Contact: Roland Watson, firstname.lastname@example.org
THE DILEMMA FOR THE NATIONAL LEAGUE FOR DEMOCRACY
November 1, 2011
Please forward into Burma.
It is always the case that when you are inside a situation it looks different than from the outside. However, neither is unequivocally right. Both sides contain information, and together they constitute the whole.
I imagine in Rangoon now that things appear a bit easier. At least some people in the regime seem to be listening. Perhaps it even seems a little less dangerous for the ordinary people of Burma to speak their mind.
The view from the outside is quite different. If the NLD decides to re-register as a political party, without having had any of its demands satisfied, this will be seen as capitulation. If the NLD re-registers while the Burma Army is raping, gassing and murdering the ethnic nationalities of the country, this will appear at a minimum extraordinarily insensitive.
If it then goes on to promote representatives for Parliament, it will be difficult not to view it as part of the regime itself.
The NLD leaders in Rangoon probably view re-registration as a tactical ploy - an attempt to open up more democratic space. They should be aware, though, that there are no guarantees that it will work and also that there will certainly be large costs.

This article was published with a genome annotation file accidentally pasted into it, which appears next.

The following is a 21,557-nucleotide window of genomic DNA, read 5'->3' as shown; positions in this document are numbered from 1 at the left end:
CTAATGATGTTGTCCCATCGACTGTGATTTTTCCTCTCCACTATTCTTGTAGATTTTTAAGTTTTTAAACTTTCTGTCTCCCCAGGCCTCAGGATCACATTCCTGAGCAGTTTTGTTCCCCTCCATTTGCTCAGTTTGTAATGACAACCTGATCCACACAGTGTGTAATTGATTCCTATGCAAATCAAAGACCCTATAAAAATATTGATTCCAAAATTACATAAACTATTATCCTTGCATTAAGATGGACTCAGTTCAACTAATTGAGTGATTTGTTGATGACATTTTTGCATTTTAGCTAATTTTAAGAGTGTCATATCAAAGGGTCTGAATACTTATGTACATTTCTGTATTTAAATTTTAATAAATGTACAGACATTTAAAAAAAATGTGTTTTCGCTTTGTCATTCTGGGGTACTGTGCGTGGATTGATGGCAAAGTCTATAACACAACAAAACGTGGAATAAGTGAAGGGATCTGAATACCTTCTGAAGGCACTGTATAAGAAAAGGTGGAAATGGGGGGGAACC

There is no cost at all in continuing to stand firm on its demands and to hold the high ground.
It is not uncommon in prolonged democracy struggles for some factions to take softer and even pro-regime positions. What generally then results is that the opposition splits, with the real freedom movement continuing its fight but with a diminished capacity, and with the softer factions being incorporated into the regime or disappearing into irrelevance.
A deal is being struck in Burma, right now. Biased interlocutors from the U.S., U.N., Europe, Japan and Asean, who only want a semblance of peace to be established so that unrestricted economic development can begin, are arriving daily. It must be difficult to resist their entreaties. (Note: There's a Burma/China conference in three days at Georgetown University, which State Department personnel will attend, and which is sponsored by Chevron and Caterpillar.)
The regime itself of course has launched an all out war against the Kachin people, and with the direct assistance of China. With the dry season at hand there is little doubt that the Burma Army will resume full-scale offensives in the remote and unreported areas where the other ethnic nationalities live.
The one thing that Burma's opposition movement has now is its principles. Once they are sacrificed, though, they will be gone forever.